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VOL. 42 | NO. 50 | Friday, December 14, 2018

Republican senator distances himself from Raytheon stock buy

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WASHINGTON (AP) — The chairman of the Senate Armed Services Committee quickly unloaded newly acquired Raytheon stock following a report that the purchase was made after he urged President Donald Trump to boost defense spending by billions of dollars.

The Daily Beast first reported that a financial adviser to Sen. James Inhofe bought between $50,000 and $100,000 of Raytheon stock Tuesday, a week after the Oklahoma Republican met with Trump and Defense Secretary Jim Mattis to discuss the military's budget.

Following that meeting, according to separate reports, Trump planned to ask Congress to provide the Pentagon with a record level of military spending in fiscal year 2020: $750 billion.

Leacy Burke, a spokeswoman for Inhofe, said all of the senator's financial transactions are handled by a third-party adviser and Inhofe had "no involvement in and has not been consulted about his stock transactions." She said he wasn't aware of the Raytheon buy until it appeared in the system very early Tuesday morning.

"As a result, the Senator has called his financial adviser and they reversed, or busted, the transaction," Burke said in an emailed statement. "This means that the transaction was canceled before it was settled; the senator never took ownership of it."

Inhofe also instructed his financial adviser in a Wednesday letter "to no longer purchase defense or aerospace companies as a part of my financial holdings."

Raytheon, headquartered in Waltham, Massachusetts, is one of the Defense Department's largest contractors, providing the U.S. military with missiles, sonars, torpedoes, electronic warfare systems and more.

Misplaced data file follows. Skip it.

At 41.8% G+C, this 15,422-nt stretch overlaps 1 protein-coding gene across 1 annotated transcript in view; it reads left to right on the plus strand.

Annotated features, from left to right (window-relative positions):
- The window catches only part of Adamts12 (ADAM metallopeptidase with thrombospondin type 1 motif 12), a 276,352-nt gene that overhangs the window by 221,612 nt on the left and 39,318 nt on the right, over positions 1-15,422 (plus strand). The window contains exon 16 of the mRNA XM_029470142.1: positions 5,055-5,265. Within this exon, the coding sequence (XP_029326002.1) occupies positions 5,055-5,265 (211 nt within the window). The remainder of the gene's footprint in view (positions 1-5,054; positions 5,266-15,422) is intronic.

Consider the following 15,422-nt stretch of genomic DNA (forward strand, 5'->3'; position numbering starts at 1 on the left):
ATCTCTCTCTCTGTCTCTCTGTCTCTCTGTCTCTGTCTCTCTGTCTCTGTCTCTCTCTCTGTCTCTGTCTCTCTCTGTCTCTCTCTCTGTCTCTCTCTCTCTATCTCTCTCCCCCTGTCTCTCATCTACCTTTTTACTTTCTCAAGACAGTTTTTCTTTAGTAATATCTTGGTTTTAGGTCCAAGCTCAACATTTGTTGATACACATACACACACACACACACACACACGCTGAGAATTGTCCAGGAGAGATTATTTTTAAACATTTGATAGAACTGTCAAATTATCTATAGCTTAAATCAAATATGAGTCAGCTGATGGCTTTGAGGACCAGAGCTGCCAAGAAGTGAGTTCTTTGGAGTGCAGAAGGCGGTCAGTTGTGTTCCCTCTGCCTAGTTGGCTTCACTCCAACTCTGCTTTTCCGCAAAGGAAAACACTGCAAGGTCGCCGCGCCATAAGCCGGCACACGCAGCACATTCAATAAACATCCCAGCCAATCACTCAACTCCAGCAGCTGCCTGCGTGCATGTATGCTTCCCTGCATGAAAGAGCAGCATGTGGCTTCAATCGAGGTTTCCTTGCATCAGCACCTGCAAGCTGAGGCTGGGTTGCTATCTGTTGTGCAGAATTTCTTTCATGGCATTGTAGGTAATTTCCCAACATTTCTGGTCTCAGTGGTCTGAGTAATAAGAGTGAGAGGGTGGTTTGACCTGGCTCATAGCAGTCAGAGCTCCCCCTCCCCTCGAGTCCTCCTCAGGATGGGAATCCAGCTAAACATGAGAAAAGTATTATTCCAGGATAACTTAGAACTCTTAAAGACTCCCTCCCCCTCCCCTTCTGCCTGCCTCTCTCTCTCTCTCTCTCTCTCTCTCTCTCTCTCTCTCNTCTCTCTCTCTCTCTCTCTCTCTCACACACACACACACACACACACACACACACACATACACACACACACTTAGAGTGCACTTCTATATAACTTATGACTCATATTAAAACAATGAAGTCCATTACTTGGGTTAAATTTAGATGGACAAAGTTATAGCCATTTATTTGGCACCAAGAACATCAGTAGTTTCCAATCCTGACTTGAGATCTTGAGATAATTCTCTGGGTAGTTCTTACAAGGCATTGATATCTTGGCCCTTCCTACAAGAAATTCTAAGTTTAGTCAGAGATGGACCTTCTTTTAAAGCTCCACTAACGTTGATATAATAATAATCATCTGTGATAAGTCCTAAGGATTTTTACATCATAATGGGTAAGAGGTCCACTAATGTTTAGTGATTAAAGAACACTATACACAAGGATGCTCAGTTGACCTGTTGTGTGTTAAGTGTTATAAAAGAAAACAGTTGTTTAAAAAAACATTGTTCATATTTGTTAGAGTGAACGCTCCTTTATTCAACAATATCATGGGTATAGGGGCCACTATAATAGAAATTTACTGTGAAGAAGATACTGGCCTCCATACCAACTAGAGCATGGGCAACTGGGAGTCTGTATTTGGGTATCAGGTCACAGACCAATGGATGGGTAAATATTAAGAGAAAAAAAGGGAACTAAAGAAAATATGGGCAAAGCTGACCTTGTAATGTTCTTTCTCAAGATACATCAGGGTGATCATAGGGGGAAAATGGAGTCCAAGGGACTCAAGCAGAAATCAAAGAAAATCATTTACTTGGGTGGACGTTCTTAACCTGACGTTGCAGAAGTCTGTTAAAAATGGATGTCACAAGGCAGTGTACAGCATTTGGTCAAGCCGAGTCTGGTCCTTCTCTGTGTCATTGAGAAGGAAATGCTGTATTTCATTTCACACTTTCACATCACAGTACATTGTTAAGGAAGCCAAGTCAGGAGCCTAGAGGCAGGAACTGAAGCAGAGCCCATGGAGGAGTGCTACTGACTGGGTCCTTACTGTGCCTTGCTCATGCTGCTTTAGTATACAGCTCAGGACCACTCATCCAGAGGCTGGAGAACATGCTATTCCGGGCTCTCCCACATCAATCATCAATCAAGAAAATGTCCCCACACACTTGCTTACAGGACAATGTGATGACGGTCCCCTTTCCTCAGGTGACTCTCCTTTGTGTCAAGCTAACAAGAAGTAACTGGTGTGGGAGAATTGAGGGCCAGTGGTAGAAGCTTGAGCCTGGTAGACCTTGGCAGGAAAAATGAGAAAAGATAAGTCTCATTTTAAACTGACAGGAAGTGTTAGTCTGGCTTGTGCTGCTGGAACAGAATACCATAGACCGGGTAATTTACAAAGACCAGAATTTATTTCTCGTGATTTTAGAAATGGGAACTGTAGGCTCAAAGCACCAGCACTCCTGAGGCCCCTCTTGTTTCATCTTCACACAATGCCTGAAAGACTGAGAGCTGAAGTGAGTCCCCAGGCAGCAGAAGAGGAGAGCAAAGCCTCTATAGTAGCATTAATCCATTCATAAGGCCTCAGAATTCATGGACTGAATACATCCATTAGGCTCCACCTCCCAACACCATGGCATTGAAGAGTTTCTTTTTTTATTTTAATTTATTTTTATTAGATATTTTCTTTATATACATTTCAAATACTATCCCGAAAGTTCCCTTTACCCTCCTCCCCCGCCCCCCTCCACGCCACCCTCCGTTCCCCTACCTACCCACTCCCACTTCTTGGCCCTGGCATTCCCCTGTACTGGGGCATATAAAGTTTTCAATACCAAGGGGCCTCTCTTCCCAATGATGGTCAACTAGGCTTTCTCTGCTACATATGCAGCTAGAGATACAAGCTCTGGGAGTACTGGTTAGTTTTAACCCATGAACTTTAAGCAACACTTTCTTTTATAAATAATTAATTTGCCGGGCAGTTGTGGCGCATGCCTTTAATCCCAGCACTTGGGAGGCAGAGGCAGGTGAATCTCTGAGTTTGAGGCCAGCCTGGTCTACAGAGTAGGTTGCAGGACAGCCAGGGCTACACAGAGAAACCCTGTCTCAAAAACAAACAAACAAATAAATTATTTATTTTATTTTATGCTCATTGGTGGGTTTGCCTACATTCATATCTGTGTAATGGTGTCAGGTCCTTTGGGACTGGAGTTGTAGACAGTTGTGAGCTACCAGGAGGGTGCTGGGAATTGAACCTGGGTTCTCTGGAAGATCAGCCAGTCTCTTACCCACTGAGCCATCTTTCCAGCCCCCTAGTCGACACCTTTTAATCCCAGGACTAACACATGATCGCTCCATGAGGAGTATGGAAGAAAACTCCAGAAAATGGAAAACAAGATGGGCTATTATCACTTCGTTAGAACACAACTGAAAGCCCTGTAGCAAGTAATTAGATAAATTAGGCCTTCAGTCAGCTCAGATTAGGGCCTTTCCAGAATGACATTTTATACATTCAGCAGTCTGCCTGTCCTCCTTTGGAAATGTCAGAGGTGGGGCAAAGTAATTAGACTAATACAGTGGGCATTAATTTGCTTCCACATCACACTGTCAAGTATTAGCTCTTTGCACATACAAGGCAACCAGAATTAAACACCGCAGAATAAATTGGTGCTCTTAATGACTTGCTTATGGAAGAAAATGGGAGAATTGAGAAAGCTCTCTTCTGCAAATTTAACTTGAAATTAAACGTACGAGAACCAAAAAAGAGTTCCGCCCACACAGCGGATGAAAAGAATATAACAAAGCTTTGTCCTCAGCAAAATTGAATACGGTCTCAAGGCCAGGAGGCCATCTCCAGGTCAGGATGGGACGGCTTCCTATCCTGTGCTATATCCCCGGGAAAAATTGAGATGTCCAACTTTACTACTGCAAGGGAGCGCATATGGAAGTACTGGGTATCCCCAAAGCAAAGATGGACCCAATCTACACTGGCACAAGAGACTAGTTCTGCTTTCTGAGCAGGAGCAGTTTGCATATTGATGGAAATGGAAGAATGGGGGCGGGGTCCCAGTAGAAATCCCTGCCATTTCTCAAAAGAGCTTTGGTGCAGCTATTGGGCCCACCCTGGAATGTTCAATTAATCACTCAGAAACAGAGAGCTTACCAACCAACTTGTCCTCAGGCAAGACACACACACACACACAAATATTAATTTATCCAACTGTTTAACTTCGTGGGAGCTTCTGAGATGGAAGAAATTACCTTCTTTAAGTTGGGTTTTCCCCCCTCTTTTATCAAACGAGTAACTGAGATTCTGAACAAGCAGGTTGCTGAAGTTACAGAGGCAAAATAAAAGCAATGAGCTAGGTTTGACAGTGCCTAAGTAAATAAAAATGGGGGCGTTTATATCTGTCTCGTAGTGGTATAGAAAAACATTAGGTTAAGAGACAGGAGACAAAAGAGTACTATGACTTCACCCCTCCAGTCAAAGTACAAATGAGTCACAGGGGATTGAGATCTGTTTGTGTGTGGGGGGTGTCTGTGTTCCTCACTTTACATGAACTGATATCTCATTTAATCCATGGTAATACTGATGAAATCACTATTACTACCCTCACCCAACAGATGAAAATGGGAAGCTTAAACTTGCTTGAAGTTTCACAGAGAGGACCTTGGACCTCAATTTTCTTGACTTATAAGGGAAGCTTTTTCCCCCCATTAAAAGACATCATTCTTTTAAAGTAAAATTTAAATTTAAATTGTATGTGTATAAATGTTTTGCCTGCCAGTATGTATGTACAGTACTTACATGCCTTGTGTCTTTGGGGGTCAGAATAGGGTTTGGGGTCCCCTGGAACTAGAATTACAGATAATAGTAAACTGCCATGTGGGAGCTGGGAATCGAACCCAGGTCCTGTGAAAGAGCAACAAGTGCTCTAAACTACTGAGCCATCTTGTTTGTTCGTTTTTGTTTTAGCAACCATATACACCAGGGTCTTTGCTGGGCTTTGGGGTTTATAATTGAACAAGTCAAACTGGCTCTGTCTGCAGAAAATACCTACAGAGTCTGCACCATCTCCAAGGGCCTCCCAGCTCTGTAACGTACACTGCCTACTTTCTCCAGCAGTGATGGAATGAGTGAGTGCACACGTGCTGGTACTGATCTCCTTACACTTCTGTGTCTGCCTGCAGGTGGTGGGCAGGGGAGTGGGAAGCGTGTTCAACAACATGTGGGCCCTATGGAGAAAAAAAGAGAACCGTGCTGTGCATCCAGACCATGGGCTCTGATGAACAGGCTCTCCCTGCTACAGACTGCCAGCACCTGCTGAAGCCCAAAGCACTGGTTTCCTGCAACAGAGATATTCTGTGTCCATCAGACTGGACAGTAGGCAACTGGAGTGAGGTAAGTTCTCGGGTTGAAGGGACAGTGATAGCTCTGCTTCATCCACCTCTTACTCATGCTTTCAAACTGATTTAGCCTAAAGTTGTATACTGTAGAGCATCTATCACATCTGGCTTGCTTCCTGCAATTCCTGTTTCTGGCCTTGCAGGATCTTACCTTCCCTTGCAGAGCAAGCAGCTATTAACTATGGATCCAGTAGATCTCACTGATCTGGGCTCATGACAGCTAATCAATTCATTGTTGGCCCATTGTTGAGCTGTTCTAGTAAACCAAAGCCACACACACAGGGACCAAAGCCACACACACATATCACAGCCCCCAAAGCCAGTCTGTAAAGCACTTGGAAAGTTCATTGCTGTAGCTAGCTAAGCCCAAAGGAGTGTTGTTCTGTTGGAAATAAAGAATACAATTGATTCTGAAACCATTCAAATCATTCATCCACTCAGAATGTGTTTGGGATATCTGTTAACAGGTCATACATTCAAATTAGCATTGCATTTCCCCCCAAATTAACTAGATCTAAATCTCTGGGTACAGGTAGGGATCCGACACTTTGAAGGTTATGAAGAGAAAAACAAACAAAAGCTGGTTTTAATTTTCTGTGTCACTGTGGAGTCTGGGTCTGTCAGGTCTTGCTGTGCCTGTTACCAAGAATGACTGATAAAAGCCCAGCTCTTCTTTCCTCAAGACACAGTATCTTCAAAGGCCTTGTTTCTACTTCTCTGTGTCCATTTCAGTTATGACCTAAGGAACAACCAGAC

Inhofe, who took over as chairman of the Armed Services Committee following the death of Sen. John McCain, has long advocated for bigger defense budgets to pay for new warfighting gear and more uniformed personnel. Trump pledged during the presidential campaign to rebuild the armed forces after years of war, railing about what he claimed was previous administrations' neglect of America's armed forces.

The Pentagon's budget for 2019 totaled about $716 billion. Mattis and other military leaders wanted even more — around $733 billion — for 2020. But Trump signaled in October he wanted the 2020 number to be just $700 billion, a sizable decrease. After the meeting last week with Mattis, however, Trump reversed course and backed the $750 billion figure.

Inhofe and Rep. Mac Thornberry, the chairman of the House Armed Services Committee, warned against going below the $733 billion figure in a Nov. 30 opinion column published in The Wall Street Journal.

"We cannot and should not balance our budget on the backs of America's troops," the lawmakers wrote. "Too much is at stake. This is a time to follow through on the progress of the past two years and give our troops the sustained, sufficient, predictable funding they deserve."

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